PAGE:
Digital surveillance in the UK
UK ministers are preparing a major expansion of the government’s powers to monitor the online activities of every person in the UK. The law, set to be officially outlined at the Queens’ Speech next month, will detail the Government’s plans to legally require internet companies to install hardware enabling GCHQ (the Government Communications Headquarters) to record and have access to the digital communications data of all UK residents. This would include but not be limited to data relating to phone calls, texts, emails, web browsing, Facebook updates, and Skype communications.
The policy, ostensibly in a bid to increase public safety ahead of this summer’s Olympic Games, comes In spite of a previous attempt to introduce a similar law being abandoned by the former Labour government in 2006 in the face of fierce opposition. In a statement, the Home Office confirmed “It is vital that police and security services are able to obtain communications data in certain circumstances to investigate serious crime and terrorism and to protect the public.”
Even if these proposals were to come into law the GCHQ would not have access to the content of communications without a warrant. There would only be on-demand access to information such as the duration of phone calls, when emails were sent and with whom individuals are in contact with, with additional access requiring a warrant. This breach of individuals’ privacy is still a cause for concern, however, as it goes beyond the information currently held on all non-digital communications.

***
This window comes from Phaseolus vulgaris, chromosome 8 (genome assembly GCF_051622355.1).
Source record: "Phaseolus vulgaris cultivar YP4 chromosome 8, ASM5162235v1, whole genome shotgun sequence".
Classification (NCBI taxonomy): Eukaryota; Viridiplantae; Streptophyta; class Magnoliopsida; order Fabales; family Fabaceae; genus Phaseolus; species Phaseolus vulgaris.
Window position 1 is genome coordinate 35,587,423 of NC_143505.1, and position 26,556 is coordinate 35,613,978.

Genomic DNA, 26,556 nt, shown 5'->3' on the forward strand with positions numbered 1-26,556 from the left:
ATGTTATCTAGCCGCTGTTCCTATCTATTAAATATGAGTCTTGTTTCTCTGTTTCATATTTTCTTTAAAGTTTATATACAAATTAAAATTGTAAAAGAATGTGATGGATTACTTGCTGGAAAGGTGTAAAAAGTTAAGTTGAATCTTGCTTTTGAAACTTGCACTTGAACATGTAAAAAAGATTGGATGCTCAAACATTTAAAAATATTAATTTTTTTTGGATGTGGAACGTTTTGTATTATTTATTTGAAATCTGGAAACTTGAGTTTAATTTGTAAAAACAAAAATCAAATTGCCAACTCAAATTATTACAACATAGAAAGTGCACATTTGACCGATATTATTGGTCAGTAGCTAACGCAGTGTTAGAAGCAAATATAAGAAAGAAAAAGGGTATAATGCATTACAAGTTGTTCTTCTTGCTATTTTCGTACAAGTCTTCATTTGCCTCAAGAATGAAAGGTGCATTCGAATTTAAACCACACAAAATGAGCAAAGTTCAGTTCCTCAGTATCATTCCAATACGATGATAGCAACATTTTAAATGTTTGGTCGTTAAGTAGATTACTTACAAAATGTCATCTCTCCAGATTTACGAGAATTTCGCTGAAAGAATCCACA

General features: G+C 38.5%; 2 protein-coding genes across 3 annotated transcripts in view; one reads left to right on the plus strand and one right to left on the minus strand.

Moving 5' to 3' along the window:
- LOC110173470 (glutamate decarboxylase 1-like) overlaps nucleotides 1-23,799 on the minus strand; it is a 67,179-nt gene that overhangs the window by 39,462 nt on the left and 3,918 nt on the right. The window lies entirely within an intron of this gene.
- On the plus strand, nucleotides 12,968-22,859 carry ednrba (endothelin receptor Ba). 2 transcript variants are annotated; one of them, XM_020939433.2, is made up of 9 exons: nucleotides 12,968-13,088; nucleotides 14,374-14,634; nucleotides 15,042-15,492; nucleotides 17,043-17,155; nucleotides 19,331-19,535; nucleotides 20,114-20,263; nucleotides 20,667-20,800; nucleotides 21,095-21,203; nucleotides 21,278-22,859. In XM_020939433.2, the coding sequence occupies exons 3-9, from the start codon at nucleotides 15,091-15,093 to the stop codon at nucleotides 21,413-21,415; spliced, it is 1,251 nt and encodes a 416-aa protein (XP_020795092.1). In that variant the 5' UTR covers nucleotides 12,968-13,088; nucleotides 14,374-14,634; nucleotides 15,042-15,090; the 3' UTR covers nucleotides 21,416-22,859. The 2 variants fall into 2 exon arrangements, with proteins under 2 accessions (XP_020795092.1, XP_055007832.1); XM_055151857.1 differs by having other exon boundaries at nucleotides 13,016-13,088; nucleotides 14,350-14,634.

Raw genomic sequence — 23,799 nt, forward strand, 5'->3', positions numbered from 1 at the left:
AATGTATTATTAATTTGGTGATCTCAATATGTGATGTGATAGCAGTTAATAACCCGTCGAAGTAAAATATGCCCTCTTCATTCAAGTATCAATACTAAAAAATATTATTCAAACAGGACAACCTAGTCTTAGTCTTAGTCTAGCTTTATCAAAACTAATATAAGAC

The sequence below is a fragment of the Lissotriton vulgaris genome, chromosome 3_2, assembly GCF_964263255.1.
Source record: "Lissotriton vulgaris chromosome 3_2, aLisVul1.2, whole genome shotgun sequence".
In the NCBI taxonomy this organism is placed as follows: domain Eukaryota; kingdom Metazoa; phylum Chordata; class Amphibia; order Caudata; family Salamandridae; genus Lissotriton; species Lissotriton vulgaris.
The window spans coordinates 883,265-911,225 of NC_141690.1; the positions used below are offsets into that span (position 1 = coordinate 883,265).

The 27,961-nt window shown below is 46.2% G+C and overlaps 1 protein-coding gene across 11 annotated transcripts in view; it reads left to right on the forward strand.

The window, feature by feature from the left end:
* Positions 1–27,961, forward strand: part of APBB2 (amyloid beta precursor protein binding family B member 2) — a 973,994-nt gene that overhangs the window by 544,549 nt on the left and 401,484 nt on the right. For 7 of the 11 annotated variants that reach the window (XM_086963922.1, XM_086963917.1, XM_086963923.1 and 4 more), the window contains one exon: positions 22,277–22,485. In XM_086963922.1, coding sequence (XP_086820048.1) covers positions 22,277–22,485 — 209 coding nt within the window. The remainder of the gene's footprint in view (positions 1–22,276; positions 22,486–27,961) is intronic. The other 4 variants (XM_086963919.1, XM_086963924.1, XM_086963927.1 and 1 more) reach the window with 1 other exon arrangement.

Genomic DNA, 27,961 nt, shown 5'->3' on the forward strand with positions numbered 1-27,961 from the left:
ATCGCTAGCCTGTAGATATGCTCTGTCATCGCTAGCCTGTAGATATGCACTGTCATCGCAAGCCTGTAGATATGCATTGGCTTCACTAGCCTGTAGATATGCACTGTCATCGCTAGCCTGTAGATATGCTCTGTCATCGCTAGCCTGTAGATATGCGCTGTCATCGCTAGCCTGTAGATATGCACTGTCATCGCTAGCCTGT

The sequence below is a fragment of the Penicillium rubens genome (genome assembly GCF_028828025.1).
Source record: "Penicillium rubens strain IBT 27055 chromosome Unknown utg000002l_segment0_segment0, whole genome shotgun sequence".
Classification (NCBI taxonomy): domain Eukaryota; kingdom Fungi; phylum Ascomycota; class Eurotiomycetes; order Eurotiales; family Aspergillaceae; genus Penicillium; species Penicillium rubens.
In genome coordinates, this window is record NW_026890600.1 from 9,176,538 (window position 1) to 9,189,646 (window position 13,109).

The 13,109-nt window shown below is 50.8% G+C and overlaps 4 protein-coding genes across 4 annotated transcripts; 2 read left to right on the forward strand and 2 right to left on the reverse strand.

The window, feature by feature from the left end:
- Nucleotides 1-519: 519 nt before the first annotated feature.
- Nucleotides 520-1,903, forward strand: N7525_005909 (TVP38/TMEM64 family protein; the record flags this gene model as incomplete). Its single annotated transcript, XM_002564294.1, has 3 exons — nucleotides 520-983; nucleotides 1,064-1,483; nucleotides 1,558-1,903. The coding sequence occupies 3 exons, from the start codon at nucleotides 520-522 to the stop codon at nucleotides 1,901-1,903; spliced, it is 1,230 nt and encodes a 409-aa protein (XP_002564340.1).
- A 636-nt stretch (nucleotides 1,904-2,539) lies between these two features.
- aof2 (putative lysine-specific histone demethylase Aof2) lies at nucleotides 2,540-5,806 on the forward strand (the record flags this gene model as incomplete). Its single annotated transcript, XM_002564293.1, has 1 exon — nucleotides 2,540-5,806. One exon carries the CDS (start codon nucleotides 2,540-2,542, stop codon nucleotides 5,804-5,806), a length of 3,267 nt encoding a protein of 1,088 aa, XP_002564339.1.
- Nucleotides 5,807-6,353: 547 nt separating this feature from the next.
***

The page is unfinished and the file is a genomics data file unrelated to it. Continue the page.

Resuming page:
Unsurprisingly, the proposed legislation has split political opinion. Ministers in support have insisted that the new laws will simply broaden the scope of the powers the police and intelligence agencies currently possess to cover new forms of communication. Justice Secretary Ken Clarke said in an interview with the BBC, “With communications, at the moment, records of all phone calls are kept and can be accessed. Technology has moved on… so what is proposed is the rules nobody was complaining about when it was telephone calls should now be extended to others, with the same safeguards.”
In opposition, senior Tory backbencher David Davis said the proposals represented an unnecessary extension of the power of the state to “snoop” on its citizens. The European Commission, which has in the past pulled up the British Government over online privacy breaches, would also be likely to object to this latest proposal to monitor innocent British (and EU) citizens, which could potentially breach European human rights laws. Digital expert Trefor Davies has also been quoted in the British press as saying: “[The legislation]…is not only likely to be wasted money but will be a step towards entering a category of nation currently occupied by the likes of China and Iran.”
The Queen’s Speech, which marks the beginning of the 2012-13 parliamentary session, will take place on 9 May 2012.